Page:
Pulmonary hypertension and vasculopathy in incontinentia pigmenti: A case report

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Incontinentia pigmenti (IP; Bloch–Sulzberger syndrome) is a rare, genetic syndrome inherited as an X-linked dominant trait. It primarily affects female infants and is lethal in the majority of males during fetal life. The clinical findings include skin lesions, developmental defects, and defects of the eyes, teeth, skeletal system, and central nervous system. Cardiovascular complications of this disease in general, and pulmonary hypertension in particular, are extremely rare. This report describes the case of a 3-year-old girl with IP complicated by pulmonary arterial hypertension. Extensive cardiology workup done to the patient indicates underlying vasculopathy. This report sheds light on the relationship between IP and pulmonary hypertension, reviews the previously reported cases, and compares them with the reported case.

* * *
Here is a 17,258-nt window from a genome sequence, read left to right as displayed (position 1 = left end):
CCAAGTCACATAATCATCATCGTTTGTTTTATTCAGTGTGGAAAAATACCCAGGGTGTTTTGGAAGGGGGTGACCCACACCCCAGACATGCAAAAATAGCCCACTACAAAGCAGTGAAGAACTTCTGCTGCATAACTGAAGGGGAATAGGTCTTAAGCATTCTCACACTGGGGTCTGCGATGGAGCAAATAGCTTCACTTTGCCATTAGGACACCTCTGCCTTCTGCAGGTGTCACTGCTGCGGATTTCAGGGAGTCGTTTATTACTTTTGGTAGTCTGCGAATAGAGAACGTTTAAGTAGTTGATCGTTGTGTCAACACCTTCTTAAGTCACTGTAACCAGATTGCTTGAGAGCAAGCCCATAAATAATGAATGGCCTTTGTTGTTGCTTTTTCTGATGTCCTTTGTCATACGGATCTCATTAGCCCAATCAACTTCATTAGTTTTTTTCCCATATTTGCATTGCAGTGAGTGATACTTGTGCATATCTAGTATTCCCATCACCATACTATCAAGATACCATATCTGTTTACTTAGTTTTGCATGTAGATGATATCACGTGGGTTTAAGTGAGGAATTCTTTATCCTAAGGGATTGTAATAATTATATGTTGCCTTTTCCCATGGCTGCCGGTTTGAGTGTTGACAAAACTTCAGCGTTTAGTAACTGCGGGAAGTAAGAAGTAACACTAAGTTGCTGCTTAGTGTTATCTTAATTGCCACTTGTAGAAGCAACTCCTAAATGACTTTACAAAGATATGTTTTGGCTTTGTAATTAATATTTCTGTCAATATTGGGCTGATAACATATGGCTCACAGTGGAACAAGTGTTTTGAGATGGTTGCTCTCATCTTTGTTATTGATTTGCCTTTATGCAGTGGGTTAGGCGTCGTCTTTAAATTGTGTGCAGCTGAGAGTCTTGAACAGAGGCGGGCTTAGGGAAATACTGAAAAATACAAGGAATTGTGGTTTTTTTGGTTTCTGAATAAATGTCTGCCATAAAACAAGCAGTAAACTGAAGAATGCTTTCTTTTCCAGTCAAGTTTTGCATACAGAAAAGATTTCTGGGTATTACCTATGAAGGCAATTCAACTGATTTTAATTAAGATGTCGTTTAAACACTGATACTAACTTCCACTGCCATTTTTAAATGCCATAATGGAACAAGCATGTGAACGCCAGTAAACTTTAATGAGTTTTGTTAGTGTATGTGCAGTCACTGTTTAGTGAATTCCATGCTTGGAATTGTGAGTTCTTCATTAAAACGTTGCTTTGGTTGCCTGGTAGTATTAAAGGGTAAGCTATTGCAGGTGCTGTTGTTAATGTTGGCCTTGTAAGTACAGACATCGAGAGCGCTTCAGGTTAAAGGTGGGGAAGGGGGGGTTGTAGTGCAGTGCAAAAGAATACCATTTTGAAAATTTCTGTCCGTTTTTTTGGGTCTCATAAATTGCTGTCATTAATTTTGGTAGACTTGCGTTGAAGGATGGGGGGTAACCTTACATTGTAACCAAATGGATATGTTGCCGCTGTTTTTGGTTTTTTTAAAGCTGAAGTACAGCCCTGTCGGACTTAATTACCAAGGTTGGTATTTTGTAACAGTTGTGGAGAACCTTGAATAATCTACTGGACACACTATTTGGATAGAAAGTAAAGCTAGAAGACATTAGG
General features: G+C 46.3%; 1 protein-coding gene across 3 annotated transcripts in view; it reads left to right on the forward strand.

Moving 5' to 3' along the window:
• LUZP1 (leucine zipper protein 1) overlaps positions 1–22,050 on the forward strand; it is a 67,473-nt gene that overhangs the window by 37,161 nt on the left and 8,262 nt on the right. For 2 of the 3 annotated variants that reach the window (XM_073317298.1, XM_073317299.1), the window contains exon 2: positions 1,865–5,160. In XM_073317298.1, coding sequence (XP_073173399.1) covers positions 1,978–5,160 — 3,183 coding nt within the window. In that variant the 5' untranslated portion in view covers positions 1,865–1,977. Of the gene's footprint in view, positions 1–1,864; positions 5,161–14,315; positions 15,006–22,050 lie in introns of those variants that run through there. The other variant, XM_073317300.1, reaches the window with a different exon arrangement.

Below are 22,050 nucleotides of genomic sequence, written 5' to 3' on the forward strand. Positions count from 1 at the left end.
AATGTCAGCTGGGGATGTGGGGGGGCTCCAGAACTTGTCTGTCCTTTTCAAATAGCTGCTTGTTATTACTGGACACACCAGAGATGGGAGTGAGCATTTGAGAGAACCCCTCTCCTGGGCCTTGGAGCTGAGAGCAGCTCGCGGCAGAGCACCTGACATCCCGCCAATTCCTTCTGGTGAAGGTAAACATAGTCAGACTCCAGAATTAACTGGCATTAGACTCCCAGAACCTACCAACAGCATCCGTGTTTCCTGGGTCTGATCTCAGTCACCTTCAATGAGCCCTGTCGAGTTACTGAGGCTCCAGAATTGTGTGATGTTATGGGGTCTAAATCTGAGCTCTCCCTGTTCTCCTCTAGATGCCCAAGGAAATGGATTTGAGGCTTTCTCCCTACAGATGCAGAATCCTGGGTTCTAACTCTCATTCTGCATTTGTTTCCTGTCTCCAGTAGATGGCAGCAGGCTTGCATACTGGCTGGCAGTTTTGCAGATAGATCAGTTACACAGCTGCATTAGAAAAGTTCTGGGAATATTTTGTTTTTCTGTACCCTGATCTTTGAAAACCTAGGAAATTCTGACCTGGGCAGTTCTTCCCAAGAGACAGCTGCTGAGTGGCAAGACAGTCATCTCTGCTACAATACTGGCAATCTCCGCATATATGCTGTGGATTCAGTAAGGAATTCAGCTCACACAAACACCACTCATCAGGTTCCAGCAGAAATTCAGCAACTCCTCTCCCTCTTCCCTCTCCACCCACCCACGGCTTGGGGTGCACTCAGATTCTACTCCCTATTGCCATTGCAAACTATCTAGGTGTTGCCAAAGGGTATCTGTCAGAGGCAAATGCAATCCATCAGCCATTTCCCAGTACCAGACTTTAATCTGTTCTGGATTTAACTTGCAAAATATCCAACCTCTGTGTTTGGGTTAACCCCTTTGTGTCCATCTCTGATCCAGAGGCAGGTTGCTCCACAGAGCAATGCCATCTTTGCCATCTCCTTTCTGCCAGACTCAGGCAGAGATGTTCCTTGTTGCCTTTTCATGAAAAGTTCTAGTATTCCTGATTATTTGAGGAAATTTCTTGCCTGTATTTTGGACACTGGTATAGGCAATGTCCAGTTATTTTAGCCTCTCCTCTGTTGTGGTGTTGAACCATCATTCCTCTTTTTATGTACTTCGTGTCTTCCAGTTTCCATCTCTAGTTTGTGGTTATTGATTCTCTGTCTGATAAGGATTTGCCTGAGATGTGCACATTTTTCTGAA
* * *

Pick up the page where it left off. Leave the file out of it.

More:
Alshenqiti, A., Nashabat, M., Alghoraibi, H., Tamimi, O., & Alfadhel, M. (2017). Pulmonary hypertension and vasculopathy in incontinentia pigmenti: A case report. Therapeutics and Clinical Risk Management, 13, 629–634. https://doi.org/10.2147/TCRM.S134705

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